On my birthday I had lunch with my father.
That doesn’t sound too momentous, but there was a time, years ago, when that would have been a bridge I would have thought impossible to cross. For twenty-nine years we have been friends, but for the first nineteen years of my life we built a steady and sturdy resentment against each other that finally caused a six-year stalemate during which we had no communication. The details are not important now.
What is important is that we let it go. We let go of bitterness that was poisoning each of us. We let go of the hateful and hurtful things we had said. We forgave each other and became friends.
What was the catalyst for this transformation? How could it all just suddenly not matter?We could have continued not speaking, not sharing holidays, not observing birthdays, not giving thanks for the lives we have because of each other, and life would have gone on for us both. But there came a Sunday morning during church, as I was repeating the Lord’s Prayer, when I said the words, “forgive us our trespasses as we forgive those who trespass against us,” and I heard those words as I had never heard them before. They spoke to me. And if I wasn’t forgiving, then I couldn’t, and wouldn’t, be forgiven. And I not only needed to extend forgiveness – I needed to ask for forgiveness. It took me almost a month, but I finally worked up the courage to call my father. We spoke for the first time in six years, agreed to meet soon, and did, and have remained in at least weekly contact since then.
I recognize it might not be that easy for everyone. Sometimes it is impossible to re-establish contact for a variety of reasons. Perhaps a name has changed and the new name is un-known. Perhaps there has been a relocation and the new residence is unknown and internet searches just aren’t yielding results. Perhaps there has been a death. Or perhaps what went before created a physically or mentally dangerous situation and it is best to not re-establish contact. But even without contact, there can be forgiveness.
I once read of a teacher who, on the first day of school, assigned her students to bring a potato and a zippered, re-sealable plastic bag for an assignment. The next day those students were instructed to carry the potatoes, in the zippered bags, for the first grading period, and then the lesson of the potatoes would be revealed. Of course some students did not complete the assignment. Potatoes were lost, left on the bus, tossed away in silly games, thrown away as it was evident they were decomposing, etc., but for the students who completed the assignment, at the end of the first term, the teacher asked them to consider the state of the potato. The potatoes were placed on desks and examined. Most were a stinky, rotting mess. As they unzipped their bags, even the students without potatoes were affected by the rotten odor. The teacher then asked the students to reflect on lessons they learned from the assignment. In their responses, students stated that at first it had been novel to keep up with the potato, to talk about it, to explain why they were carrying a potato in a plastic bag, but after awhile, it became a burden, and even though they wished to put it down, they felt the duty to keep carrying the potato. For some, it simply became a habit and they carried it naturally as it became a part of who they were for those few weeks. Most stated they were proud to have been able to keep up with the potato, even as it began to soften and smell bad.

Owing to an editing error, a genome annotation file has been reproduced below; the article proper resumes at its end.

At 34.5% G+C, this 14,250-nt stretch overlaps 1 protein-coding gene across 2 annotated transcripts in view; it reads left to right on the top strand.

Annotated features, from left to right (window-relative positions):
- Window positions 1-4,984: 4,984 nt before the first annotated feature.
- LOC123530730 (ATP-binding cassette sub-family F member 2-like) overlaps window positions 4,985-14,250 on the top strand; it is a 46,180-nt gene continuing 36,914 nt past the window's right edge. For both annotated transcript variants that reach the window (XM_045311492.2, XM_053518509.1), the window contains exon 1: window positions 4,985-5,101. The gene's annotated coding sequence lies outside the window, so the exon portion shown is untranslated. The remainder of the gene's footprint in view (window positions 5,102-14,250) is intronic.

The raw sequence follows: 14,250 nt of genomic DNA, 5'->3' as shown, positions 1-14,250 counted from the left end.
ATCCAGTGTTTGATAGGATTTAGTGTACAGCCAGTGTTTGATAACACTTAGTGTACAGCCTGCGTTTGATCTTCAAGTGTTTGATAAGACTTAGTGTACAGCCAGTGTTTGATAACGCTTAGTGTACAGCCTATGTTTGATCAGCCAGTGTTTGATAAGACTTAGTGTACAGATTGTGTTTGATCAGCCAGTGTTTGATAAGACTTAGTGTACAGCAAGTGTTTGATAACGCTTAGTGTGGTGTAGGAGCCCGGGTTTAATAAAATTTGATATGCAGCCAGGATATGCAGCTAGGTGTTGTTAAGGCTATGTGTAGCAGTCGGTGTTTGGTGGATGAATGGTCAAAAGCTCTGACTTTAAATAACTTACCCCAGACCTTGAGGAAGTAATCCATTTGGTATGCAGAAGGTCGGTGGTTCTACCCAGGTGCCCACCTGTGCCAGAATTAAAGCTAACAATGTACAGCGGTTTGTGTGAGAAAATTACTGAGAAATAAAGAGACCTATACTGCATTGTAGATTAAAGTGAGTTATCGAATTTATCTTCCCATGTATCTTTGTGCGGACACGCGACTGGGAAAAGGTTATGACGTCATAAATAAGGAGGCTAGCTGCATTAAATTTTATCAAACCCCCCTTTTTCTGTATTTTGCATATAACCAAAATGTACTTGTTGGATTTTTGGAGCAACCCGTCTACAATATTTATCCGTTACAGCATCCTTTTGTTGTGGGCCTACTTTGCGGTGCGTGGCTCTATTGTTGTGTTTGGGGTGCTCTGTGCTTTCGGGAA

The teacher listened to all responses without comment, and then she explained, “When we hold grudges, and do not extend forgiveness, it’s like these potatoes. Sometimes we get extra attention because of them and we talk about them repeatedly to our friends and family, even to strangers. For some people the grudge becomes a burden, but they don’t want to put it down, to let it go, to forget, to be vulnerable again. They determine to always be mindful so they won’t get hurt or insulted or slighted or left out or misunderstood again. They carry that rotting potato with them and even though it stinks and they’d like to be rid of it, they will carry it as a reminder to never forget. Some people will carry the grudge and never acknowledge the burden it is. The grudge becomes a habit and they put up a wall, not realizing they have walled themselves in with the grudge, and while the person who caused the hurt can’t get in, neither can the hurt one get out. Meanwhile, the grudges, like the potatoes, continue to rot and fester and smell up our own environment and to affect those around us.” The teacher had given her students a priceless lesson on not being easily offended, as well as the impact and value of forgiveness. She reported that the atmosphere of her classroom changed immediately as students made the connection between the slights, errors and bumps of everyday life with humans, and the bagged potatoes. They realized they had control to discard the potatoes and not have to bear those offensive burdens anymore.
Forgiveness can be hard. The longer we carry that potato, it may seem impossible. Or it might become more comfortable to carry it than to put it down, but if we can find a way to it, if we can allow forgiveness to rule each day, we can have the peace we long for, the joy we crave, and we can not only hope to see light, but we can be light as we bring that peace and joy to our corner of the world.
Excuse me, I think I might need to go clean out my potato bin…